Wednesday, October 08, 2008

Delta 7 Sports - The Sexiest Bike(s) on The Planet?

Last year, Delta 7 Sports created quite a buzz on the Interbike Expo floor with the unveiling of their IsoTruss® mountain bike, the Arantix.

They returned this year with a road version of their IsoTruss® frame, the Ascend. Like its off-road brethren, the Ascend is plenty light (1.8 lbs), stiff, indestructible, and see-through. It drew plenty of interested onlookers, including the riders of a certain professional team that shall remain nameless because the team already has a bicycle sponsor for next year.


Nevertheless, whatever excitement Delta 7 Sports’ entry into the road market may be generating, the Arantix continues to draw praise and has helped set the company apart from all other bike manufacturers. Don’t get me wrong, there are other manufacturers out there that make great mountain bikes. But similar to the impact that the introduction and utilization of carbon brought to the performance road industry, the innovative IsoTruss® frame has upped the ante for those who make mountain bikes.

As a result of my “working media” status, I had the opportunity to test ride the ultralight and super stiff Arantix at Interbike’s Outdoor Demo Days. Given the number and quality of the reviews that the bike has already received, I was both excited and a little anxious to climb on.

Back in the day, I used to be a more than competent mountain biker, having ridden around the Midwest as well as taking on areas in and around Moab and Fruita. But any skills that I may have acquired in my youth have slowly deteriorated since I began concentrating more on the road and velodrome. And with the events of last year’s Outdoor Demo Days still fresh in my mind, I didn’t feel at all confident taking the Arantix out on the very technical portions of the Bootleg Canyon trail. So I enlisted some help. By happenstance, I ran into Sheena Johnson, manager of Downtown Bicycles in Fort Lauderdale, FL, who was a great help in reviewing some bikes for us last year.

At the Delta 7 Sports tent I checked out the 29er version of the Carbon fiber/Kevlar IsoTruss® bike although I knew that the ride quality may be a reflection of the size of the wheels rather than the frame, as 29er's are known to be a bit more forgiving than a bike set up with traditional 26 inch wheels. Sheena was first up to take the Arantix, kitted out with Shimano’s XTR grouppo, through its paces. Her initial impression was that of a bike that was “confident in the technical sections, and tracked and climbed well.”

I decided to take the Arantix out on the same section of trail that bucked me off last year; partially to help me exorcise some demons but also to give the Arantix a true assessment of its ride quality. I have always enjoyed riding a hardtail, and although I sport a dual suspension currently the hardtailed Arantix really made me appreciate what I once had while providing me with many of the same qualities of riding with a rear suspension.

After taking in Sheena’s comments, it was hard to definitively say whether the wheel size, or the stiffness and lightness of the frame (2.6 lbs) gave the Arantix it’s distinctively smooth, maneuverable, and fast ride. But what we both agreed upon was that the bike was markedly strong in all areas; a combination that other manufacturers will be hard pressed to match.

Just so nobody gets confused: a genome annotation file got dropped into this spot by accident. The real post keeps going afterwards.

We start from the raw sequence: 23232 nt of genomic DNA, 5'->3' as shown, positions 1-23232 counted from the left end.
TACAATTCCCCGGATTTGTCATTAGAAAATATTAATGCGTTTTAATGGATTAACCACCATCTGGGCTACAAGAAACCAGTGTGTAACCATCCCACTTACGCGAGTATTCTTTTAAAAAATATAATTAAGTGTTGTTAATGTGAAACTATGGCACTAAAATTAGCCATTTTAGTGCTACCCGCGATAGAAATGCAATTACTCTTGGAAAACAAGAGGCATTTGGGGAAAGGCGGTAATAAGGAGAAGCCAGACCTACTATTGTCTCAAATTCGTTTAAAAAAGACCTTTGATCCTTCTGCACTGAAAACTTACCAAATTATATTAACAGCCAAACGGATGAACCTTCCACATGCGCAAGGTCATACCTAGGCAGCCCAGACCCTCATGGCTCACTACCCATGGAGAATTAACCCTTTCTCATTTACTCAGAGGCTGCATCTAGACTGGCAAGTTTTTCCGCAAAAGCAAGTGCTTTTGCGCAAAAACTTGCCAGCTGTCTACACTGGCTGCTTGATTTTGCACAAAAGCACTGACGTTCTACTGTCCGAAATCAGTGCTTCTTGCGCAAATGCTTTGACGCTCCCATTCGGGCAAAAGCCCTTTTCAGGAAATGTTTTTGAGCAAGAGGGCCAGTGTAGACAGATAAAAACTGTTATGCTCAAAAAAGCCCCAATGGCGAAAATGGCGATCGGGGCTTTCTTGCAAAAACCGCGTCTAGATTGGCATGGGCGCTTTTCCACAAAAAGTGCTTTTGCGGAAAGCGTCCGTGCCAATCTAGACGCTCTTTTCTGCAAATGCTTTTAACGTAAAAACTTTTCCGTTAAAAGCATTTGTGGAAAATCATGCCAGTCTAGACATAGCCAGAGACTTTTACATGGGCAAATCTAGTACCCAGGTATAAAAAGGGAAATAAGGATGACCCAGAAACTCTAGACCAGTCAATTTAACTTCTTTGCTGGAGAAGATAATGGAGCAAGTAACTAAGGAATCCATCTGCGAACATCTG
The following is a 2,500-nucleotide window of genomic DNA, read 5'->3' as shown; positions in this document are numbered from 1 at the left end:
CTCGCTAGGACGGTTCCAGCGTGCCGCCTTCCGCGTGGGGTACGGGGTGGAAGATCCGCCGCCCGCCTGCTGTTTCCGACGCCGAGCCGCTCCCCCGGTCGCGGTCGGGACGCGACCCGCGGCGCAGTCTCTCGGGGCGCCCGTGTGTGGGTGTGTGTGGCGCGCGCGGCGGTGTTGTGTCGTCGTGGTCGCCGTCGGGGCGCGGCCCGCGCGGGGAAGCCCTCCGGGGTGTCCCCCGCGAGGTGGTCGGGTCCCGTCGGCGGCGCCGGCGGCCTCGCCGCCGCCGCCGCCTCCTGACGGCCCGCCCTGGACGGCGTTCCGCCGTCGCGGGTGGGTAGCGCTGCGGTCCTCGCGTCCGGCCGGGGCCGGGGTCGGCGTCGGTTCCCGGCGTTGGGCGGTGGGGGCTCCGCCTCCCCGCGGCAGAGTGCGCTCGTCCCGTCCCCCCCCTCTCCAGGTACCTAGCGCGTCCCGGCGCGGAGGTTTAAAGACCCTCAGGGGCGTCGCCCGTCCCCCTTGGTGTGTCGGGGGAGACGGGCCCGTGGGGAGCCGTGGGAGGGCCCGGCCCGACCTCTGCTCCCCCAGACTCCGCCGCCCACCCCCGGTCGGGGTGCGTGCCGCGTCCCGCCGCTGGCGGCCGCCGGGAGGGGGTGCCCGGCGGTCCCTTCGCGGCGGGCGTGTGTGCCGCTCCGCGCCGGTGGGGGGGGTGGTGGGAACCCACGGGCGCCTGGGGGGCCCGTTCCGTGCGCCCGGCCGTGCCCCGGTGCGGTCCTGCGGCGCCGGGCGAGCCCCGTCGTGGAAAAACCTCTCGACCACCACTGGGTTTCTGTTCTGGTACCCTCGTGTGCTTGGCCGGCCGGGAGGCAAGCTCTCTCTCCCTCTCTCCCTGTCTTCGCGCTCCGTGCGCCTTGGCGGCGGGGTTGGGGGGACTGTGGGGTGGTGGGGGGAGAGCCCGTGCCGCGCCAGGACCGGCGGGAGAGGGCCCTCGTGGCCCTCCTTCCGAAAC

Having read how well the bike descended, I also took the Arantix on the road course, given that I didn’t have the desire nor the proper gear to attempt a downhill bombardment. The bike truly did descend like a rocket and had me wishing that they had made their Ascend available for testing as well.

An hour and half later, I returned the Arantix back to a relieved group of Delta 7 employees who thought I might have ridden away with the flagship of their company's ever growing stable.

All in all, with previous praise ranging from “floats like a butterfly,” to “...the most responsive hardtail we’ve ever dropped the hammer on. The iso-truss guys should pitch their design to NASA because this bike takes off like a space shuttle,” I was left (and frankly challenged by Delta 7 Sports' Vice President of Marketing, Lester Muranaka) searching for something original to say about the Arantix.

My initial thought was to compare it to the best aspects of all the bikes that I have ever ridden. But then a more appropriate comparison revealed itself on, of all things, the cover of GQ magazine, Megan Fox. Like the tattooed starlet of Transformers fame, who other publications have touted as “The Sexiest Woman on the Planet,” the frame exudes both a sexiness and toughness all in one. And once you're seen on the Arantix you'll finally understand what it feels like to be that seemingly unapproachable knockout, like Fox, as time after time people pointed in our direction and whispered in a wanting fashion about the “Sexiest Bike on the Planet.”

Current MSRP for the Arantix frame is $4,895 (a significant drop from the $7,000 price tag when Mountain Bike Action (October 2008) reviewed the bike).

Photos: Leonard Basobas

1 comment:

Delta 7 Sports said...

Rock start treatment is definitely fun. The Ascend (road bike) will be available for demo at Outdoor Demo East later this month.